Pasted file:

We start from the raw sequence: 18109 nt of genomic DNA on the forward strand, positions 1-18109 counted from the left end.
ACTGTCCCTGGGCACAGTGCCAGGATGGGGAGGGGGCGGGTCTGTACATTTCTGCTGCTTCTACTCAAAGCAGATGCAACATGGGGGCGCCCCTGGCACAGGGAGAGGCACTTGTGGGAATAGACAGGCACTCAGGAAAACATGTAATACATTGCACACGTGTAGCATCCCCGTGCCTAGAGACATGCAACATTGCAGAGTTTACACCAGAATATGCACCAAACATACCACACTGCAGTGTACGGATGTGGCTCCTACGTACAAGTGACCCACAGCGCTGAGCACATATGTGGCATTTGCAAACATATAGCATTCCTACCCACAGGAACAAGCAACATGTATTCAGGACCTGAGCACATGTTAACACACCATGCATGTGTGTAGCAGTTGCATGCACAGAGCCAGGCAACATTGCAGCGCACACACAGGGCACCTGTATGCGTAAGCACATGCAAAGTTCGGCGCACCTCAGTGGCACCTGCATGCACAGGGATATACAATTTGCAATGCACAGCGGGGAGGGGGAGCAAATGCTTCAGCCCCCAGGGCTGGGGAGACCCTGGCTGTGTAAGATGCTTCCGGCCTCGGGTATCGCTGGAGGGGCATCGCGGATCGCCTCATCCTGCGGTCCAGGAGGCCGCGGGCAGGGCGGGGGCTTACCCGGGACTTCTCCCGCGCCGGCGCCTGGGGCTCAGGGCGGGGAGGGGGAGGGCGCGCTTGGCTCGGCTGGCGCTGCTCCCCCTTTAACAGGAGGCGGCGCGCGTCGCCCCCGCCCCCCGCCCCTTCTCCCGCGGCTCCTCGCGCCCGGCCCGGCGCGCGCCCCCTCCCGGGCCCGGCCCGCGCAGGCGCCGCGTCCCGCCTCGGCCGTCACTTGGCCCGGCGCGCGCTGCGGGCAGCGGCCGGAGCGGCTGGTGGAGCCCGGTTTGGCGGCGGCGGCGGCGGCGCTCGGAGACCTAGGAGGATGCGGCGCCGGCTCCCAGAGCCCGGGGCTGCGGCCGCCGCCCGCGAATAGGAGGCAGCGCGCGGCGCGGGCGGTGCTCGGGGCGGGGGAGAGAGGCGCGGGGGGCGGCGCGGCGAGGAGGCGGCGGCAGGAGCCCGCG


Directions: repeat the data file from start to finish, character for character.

We start from the raw sequence: 18109 nt of genomic DNA on the forward strand, positions 1-18109 counted from the left end.
ACTGTCCCTGGGCACAGTGCCAGGATGGGGAGGGGGCGGGTCTGTACATTTCTGCTGCTTCTACTCAAAGCAGATGCAACATGGGGGCGCCCCTGGCACAGGGAGAGGCACTTGTGGGAATAGACAGGCACTCAGGAAAACATGTAATACATTGCACACGTGTAGCATCCCCGTGCCTAGAGACATGCAACATTGCAGAGTTTACACCAGAATATGCACCAAACATACCACACTGCAGTGTACGGATGTGGCTCCTACGTACAAGTGACCCACAGCGCTGAGCACATATGTGGCATTTGCAAACATATAGCATTCCTACCCACAGGAACAAGCAACATGTATTCAGGACCTGAGCACATGTTAACACACCATGCATGTGTGTAGCAGTTGCATGCACAGAGCCAGGCAACATTGCAGCGCACACACAGGGCACCTGTATGCGTAAGCACATGCAAAGTTCGGCGCACCTCAGTGGCACCTGCATGCACAGGGATATACAATTTGCAATGCACAGCGGGGAGGGGGAGCAAATGCTTCAGCCCCCAGGGCTGGGGAGACCCTGGCTGTGTAAGATGCTTCCGGCCTCGGGTATCGCTGGAGGGGCATCGCGGATCGCCTCATCCTGCGGTCCAGGAGGCCGCGGGCAGGGCGGGGGCTTACCCGGGACTTCTCCCGCGCCGGCGCCTGGGGCTCAGGGCGGGGAGGGGGAGGGCGCGCTTGGCTCGGCTGGCGCTGCTCCCCCTTTAACAGGAGGCGGCGCGCGTCGCCCCCGCCCCCCGCCCCTTCTCCCGCGGCTCCTCGCGCCCGGCCCGGCGCGCGCCCCCTCCCGGGCCCGGCCCGCGCAGGCGCCGCGTCCCGCCTCGGCCGTCACTTGGCCCGGCGCGCGCTGCGGGCAGCGGCCGGAGCGGCTGGTGGAGCCCGGTTTGGCGGCGGCGGCGGCGGCGCTCGGAGACCTAGGAGGATGCGGCGCCGGCTCCCAGAGCCCGGGGCTGCGGCCGCCGCCCGCGAATAGGAGGCAGCGCGCGGCGCGGGCGGTGCTCGGGGCGGGGGAGAGAGGCGCGGGGGGCGGCGCGGCGAGGAGGCGGCGGCAGGAGCCCGCG